Metro Weekly

Texas governor mocked LGBTQ community with staged signing of discriminatory “Save Chick-fil-A” bill

Governor already signed bill, but uses event to tout himself as a defender of "religious liberty"

Photo: Greg Abbott, via Twitter.

As has become the custom, Texas Gov. Greg Abbott trolled the LGBTQ community and his political opponents on the Left by holding a signing ceremony for the so-called “Save Chick-fil-A” bill.

Abbott previously signed the bill into law last month, but held a public ceremony in his office on Thursday, with Chick-fil-A sandwiches, cups carrying the restaurant’s distinct logo, and plenty of Chick-fil-A paraphernalia on hand.

Abbott posted video of the signing on his Twitter account, writing: “Today I signed the @ChickfilA law in Texas. And, had a great lunch. No business should be discriminated against simply because its owners donate to a church, the Salvation Army, or other religious organization. Texas protects religious liberty.”

The bill, which was passed by both chambers of the Texas Legislature on a largely party-line vote, prevents government entities, including legislative agencies, counties, municipalities, elected officials, and government employees from taking “adverse action” against an individual or business that acts in accordance with their religious conscience.

In the case of Chick-fil-A, the company has received heavy criticism for its past — and in some cases, ongoing — donations to groups with anti-LGBTQ views that espouse traditional views of marriage, sexuality, and gender.

Those groups include: the Fellowship of Christian Athletes, which requires members to adhere to a “sexual purity” policy that opposes “homosexual acts”; the Salvation Army, which has fought against LGBTQ-inclusive nondiscrimination laws; and the Paul Anderson Youth Home, a residential home for troubled young men that reportedly teaches that being gay is wrong and that same-sex marriage is against “Jesus Christ and his values.”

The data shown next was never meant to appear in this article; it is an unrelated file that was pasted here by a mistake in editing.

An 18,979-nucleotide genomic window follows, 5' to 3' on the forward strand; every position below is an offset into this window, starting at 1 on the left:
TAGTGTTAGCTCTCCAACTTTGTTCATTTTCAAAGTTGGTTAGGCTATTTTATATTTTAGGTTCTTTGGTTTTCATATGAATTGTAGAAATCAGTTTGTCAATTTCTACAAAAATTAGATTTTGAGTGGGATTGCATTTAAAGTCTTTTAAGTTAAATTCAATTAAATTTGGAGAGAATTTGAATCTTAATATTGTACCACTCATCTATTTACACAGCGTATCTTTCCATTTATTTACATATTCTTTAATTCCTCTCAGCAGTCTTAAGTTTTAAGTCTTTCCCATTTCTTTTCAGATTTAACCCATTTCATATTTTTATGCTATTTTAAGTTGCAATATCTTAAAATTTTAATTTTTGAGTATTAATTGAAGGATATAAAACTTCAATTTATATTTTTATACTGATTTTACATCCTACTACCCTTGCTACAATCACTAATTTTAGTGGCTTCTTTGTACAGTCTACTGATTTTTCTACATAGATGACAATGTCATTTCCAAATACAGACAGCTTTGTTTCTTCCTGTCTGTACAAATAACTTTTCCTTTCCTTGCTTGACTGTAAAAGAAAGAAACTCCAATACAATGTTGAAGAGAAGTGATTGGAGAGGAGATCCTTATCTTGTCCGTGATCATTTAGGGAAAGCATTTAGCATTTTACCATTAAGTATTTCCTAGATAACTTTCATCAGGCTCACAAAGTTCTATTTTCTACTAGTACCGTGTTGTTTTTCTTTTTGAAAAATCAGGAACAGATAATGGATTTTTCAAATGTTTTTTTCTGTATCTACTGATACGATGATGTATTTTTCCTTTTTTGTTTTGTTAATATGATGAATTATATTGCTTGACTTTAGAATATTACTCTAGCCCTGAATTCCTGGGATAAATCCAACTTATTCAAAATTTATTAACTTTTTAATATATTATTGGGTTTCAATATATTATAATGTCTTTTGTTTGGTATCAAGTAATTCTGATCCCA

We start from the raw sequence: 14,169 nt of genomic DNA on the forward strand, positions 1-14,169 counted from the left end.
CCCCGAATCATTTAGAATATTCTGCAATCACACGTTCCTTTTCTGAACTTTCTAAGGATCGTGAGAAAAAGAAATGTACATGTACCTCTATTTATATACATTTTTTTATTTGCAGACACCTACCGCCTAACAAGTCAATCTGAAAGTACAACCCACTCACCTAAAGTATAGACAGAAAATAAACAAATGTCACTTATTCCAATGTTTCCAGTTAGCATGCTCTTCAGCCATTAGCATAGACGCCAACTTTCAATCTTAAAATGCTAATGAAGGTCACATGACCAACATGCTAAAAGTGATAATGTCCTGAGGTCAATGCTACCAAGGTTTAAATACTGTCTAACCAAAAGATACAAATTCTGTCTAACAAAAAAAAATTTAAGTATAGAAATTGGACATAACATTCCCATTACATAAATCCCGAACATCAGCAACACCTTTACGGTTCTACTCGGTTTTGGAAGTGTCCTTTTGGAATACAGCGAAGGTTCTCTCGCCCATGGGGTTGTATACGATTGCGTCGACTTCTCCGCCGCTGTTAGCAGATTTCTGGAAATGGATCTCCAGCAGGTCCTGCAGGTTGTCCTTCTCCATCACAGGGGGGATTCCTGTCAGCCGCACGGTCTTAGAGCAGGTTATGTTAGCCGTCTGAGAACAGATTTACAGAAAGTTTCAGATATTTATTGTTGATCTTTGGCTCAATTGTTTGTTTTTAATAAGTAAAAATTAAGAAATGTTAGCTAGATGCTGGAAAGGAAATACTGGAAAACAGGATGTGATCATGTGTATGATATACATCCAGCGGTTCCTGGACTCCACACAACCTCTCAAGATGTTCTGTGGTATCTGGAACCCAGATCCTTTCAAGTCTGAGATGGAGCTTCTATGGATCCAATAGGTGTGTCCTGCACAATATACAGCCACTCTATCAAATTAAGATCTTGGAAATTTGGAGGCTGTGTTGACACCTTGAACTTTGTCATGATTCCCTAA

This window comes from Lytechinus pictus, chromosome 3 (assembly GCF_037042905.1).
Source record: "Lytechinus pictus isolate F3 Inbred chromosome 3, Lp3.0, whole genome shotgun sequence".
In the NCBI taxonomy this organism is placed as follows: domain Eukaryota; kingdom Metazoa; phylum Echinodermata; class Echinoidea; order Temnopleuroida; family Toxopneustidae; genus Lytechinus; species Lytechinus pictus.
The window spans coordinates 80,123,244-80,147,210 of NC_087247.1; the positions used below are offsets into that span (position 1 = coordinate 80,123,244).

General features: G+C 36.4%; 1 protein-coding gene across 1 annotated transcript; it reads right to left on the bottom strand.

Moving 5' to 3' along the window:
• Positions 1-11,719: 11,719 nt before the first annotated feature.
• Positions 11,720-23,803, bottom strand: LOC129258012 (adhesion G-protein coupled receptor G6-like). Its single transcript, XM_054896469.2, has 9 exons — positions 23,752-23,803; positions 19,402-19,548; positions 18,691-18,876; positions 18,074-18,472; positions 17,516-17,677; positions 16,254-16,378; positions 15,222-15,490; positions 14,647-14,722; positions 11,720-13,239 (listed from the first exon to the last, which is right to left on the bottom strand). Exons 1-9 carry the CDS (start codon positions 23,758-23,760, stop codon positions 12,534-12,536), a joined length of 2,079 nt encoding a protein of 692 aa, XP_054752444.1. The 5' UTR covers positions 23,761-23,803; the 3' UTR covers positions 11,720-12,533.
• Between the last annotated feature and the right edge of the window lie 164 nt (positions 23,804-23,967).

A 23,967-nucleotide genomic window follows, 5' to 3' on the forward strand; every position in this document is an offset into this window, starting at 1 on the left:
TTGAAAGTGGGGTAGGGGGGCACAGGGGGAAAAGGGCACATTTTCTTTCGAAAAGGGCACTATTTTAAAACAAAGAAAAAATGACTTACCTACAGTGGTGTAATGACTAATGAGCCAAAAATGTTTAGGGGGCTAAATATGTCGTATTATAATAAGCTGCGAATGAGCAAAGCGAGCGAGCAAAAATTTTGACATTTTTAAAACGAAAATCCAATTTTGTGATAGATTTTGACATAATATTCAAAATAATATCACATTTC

Related: Chick-fil-A won’t stop donating to anti-LGBTQ groups, says it’s part of a “higher calling”


It was those donations that were used as justification for the San Antonio City Council to deny Chick-fil-A a space inside San Antonio International Airport.

In response, conservative lawmakers introduced a bill to protect companies from losing out on contracts for monetary contributions (which they see as a form of free speech) to organizations that embrace similar or shared beliefs.

This is not the first time that Abbott has used Chick-fil-A as a prop to garner Twitter likes from supporters. He previously showed a soda cup from the company on his laptop, which showed an online article speculating on whether he’d sign the Chick-fil-A bill.

For Abbott, events like Thursday’s bill signing are a political win-win: he gets to publicly put his stamp on a piece of legislation he supports, thus garnering press attention and being hailed as a defender of “religious liberty.”

He also gets to thumb his nose at political opponents, and gets validation through “likes,” shares and retweets from conservatives who support the bill, individuals who despise so-called “political correctness,” or those who believe that the LGBTQ community and its political allies have overstepped by seeking to force companies to accept their lifestyle.

Additionally, anyone who is critical of Abbott, even on a separate issue — such as for opposing laws to prevent anti-LGBTQ discrimination in Texas — gets attacked by those supporters on social media as anti-religion or anti-free speech.

Regardless of the San Antonio City Council’s actions, it appears that Chick-fil-A is in no immediate danger of becoming broke and penniless.

Last month, CNN reported that the company was named “America’s favorite restaurant” based on input from nearly 23,000 customers who responded to the American Customer Satisfaction Index.

It also generated more than $10.5 billion in sales, a testament to its widespread popularity.

John Riley is the local news reporter for Metro Weekly. He can be reached at jriley@metroweekly.com

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